On the recorded audiotapes from that night in Jonestown (they always recorded Jim Jones’s speeches), Jim speaks to Marceline, saying, “Mother, Mother, Mother, Mother,” asking her to stop crying and pleading. He asks her to obey, to drink the liquid, to die with the children, to die for The Cause. His voice is remarkably calm. After the children and the babies were dead—around three hundred of them—Marceline drank the liquid and died.

When I read about the tapes, I was surprised. I had always thought—though it was mystifying—that Marceline drank quickly and willingly, that everyone in Jonestown drank willingly, blindly, with devotion. I thought that to “drink the Kool-Aid” was to be a sheep, a gullible follower. But not everyone drank willingly. The group was surrounded by men with guns, and some of their bodies bore welts where they had been injected with cyanide when they refused to drink from the cups on their own. And the children died first, many of them at the hands of their own parents—an act more powerful than communism or socialism or God or Jim Jones. The children died first at the hands of the adults. How, after that, could the parents go on living?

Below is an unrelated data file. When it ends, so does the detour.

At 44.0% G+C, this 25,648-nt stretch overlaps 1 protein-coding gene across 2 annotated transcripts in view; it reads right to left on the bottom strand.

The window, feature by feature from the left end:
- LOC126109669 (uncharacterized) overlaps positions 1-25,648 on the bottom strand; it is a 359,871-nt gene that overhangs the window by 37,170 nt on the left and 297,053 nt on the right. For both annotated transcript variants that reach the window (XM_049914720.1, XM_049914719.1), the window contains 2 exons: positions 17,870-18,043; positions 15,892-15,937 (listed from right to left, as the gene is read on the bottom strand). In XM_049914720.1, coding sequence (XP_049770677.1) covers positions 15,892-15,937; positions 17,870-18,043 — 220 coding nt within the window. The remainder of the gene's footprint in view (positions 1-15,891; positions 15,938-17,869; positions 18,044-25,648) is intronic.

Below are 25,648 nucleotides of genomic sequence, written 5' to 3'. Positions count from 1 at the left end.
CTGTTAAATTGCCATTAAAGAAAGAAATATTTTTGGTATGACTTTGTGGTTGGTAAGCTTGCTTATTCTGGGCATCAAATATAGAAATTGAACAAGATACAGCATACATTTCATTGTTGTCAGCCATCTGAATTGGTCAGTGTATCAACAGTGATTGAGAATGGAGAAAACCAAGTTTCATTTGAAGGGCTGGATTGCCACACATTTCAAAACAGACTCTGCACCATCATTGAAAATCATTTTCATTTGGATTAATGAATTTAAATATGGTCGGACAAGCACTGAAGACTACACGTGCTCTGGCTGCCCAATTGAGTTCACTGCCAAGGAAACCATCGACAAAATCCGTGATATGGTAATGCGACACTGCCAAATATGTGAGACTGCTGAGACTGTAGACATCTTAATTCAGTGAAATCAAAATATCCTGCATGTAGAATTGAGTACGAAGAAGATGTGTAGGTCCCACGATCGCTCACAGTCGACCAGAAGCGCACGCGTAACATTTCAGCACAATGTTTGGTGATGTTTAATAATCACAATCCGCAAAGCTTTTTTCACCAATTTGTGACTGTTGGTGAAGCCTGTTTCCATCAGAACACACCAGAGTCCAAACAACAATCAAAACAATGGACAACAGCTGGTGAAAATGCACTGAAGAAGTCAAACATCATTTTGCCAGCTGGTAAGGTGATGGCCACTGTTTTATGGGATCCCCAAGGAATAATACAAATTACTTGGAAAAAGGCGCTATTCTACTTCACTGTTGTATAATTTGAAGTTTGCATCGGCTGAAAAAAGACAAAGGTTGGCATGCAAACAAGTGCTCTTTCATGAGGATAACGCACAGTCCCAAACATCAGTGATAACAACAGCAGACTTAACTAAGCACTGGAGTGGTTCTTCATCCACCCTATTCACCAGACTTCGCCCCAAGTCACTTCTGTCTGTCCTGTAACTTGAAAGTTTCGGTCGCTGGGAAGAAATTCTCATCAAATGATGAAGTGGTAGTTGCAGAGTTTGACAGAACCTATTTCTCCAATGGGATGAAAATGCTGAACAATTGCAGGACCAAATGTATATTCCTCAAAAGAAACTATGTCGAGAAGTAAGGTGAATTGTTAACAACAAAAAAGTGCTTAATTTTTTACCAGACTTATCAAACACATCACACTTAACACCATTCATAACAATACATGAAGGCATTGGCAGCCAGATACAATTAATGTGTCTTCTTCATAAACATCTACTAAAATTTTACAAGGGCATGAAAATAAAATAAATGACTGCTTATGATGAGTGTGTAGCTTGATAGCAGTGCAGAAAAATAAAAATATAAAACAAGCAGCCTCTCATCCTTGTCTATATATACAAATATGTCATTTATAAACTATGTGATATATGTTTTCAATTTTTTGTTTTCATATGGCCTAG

Jim Jones died of a gunshot wound that he probably inflicted on himself. He did not press the syringe to his lips. He did not drink the juice from a little cup.

• • •

I think my mom did the best that she could do with what she had because it was all that she could do . . . there were a lot of things that kept her there.

—Stephan Jones

Love of her children was foremost, as well as a sense of responsibility to all of Jones’s followers, who she believed were good people, genuinely trying to change the world for the better.

—Jeff Guinn, The Road to Jonestown

• • •

Marceline Baldwin Jones was once in love with a man, her husband. She was idealistic, committed to fighting racism and sharing resources and caring for children. She was loyal. But her life, her death, her loyalty, became a chilling warning against holding too tightly to ideals. Be moderate; love reasonably, her story whispers, opposing every message of love and idealism and generosity I have ever heard. This whisper is part of what draws me to her story and to her grave, part of what puzzles me. Why did you do it, Marceline? What happened to you, Marceline? Why this blind spot? Why did you stay?

• • •